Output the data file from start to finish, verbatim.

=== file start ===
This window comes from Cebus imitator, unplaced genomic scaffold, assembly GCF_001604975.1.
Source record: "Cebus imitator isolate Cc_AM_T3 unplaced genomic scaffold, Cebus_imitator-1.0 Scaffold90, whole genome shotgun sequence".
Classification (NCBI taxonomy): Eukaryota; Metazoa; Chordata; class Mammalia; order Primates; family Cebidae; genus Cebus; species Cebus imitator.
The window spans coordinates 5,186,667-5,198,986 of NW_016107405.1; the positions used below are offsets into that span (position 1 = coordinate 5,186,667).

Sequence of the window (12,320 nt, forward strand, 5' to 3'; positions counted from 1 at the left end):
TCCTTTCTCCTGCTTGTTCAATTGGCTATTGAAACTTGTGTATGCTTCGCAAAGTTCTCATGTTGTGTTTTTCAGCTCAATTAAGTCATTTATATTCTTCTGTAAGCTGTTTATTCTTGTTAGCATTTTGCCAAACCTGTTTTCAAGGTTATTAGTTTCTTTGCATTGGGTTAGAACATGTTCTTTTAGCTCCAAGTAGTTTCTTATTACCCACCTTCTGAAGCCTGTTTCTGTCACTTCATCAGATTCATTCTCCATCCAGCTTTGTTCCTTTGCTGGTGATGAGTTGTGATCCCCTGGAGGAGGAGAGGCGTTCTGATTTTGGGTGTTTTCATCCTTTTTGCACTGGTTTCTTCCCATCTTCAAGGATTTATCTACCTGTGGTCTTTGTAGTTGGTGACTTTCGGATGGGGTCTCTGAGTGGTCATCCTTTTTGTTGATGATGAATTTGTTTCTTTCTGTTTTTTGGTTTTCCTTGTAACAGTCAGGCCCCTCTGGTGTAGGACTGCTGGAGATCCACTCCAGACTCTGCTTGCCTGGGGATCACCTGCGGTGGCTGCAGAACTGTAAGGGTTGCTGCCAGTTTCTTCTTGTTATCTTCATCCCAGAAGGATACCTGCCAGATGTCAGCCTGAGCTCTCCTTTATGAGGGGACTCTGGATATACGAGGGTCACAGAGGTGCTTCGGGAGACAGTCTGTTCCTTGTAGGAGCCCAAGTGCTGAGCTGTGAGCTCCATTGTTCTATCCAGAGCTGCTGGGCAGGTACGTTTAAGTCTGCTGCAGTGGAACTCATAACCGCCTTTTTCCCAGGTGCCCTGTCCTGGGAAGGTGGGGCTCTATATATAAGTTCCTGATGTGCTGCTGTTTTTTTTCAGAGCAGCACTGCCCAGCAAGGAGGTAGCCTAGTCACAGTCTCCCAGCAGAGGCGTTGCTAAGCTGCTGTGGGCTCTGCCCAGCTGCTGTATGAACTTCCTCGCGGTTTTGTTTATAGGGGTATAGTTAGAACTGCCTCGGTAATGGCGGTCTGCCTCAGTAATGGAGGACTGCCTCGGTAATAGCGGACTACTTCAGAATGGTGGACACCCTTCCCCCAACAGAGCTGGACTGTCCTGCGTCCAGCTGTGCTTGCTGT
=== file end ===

This window comes from Cebus imitator, unplaced genomic scaffold, assembly GCF_001604975.1.
Source record: "Cebus imitator isolate Cc_AM_T3 unplaced genomic scaffold, Cebus_imitator-1.0 Scaffold90, whole genome shotgun sequence".
Classification (NCBI taxonomy): Eukaryota; Metazoa; Chordata; class Mammalia; order Primates; family Cebidae; genus Cebus; species Cebus imitator.
The window spans coordinates 5,186,667-5,198,986 of NW_016107405.1; the positions used below are offsets into that span (position 1 = coordinate 5,186,667).

Sequence of the window (12,320 nt, forward strand, 5' to 3'; positions counted from 1 at the left end):
TCCTTTCTCCTGCTTGTTCAATTGGCTATTGAAACTTGTGTATGCTTCGCAAAGTTCTCATGTTGTGTTTTTCAGCTCAATTAAGTCATTTATATTCTTCTGTAAGCTGTTTATTCTTGTTAGCATTTTGCCAAACCTGTTTTCAAGGTTATTAGTTTCTTTGCATTGGGTTAGAACATGTTCTTTTAGCTCCAAGTAGTTTCTTATTACCCACCTTCTGAAGCCTGTTTCTGTCACTTCATCAGATTCATTCTCCATCCAGCTTTGTTCCTTTGCTGGTGATGAGTTGTGATCCCCTGGAGGAGGAGAGGCGTTCTGATTTTGGGTGTTTTCATCCTTTTTGCACTGGTTTCTTCCCATCTTCAAGGATTTATCTACCTGTGGTCTTTGTAGTTGGTGACTTTCGGATGGGGTCTCTGAGTGGTCATCCTTTTTGTTGATGATGAATTTGTTTCTTTCTGTTTTTTGGTTTTCCTTGTAACAGTCAGGCCCCTCTGGTGTAGGACTGCTGGAGATCCACTCCAGACTCTGCTTGCCTGGGGATCACCTGCGGTGGCTGCAGAACTGTAAGGGTTGCTGCCAGTTTCTTCTTGTTATCTTCATCCCAGAAGGATACCTGCCAGATGTCAGCCTGAGCTCTCCTTTATGAGGGGACTCTGGATATACGAGGGTCACAGAGGTGCTTCGGGAGACAGTCTGTTCCTTGTAGGAGCCCAAGTGCTGAGCTGTGAGCTCCATTGTTCTATCCAGAGCTGCTGGGCAGGTACGTTTAAGTCTGCTGCAGTGGAACTCATAACCGCCTTTTTCCCAGGTGCCCTGTCCTGGGAAGGTGGGGCTCTATATATAAGTTCCTGATGTGCTGCTGTTTTTTTTCAGAGCAGCACTGCCCAGCAAGGAGGTAGCCTAGTCACAGTCTCCCAGCAGAGGCGTTGCTAAGCTGCTGTGGGCTCTGCCCAGCTGCTGTATGAACTTCCTCGCGGTTTTGTTTATAGGGGTATAGTTAGAACTGCCTCGGTAATGGCGGTCTGCCTCAGTAATGGAGGACTGCCTCGGTAATAGCGGACTACTTCAGAATGGTGGACACCCTTCCCCCAACAGAGCTGGACTGTCCTGCGTCCAGCTGTGCTTGCTGT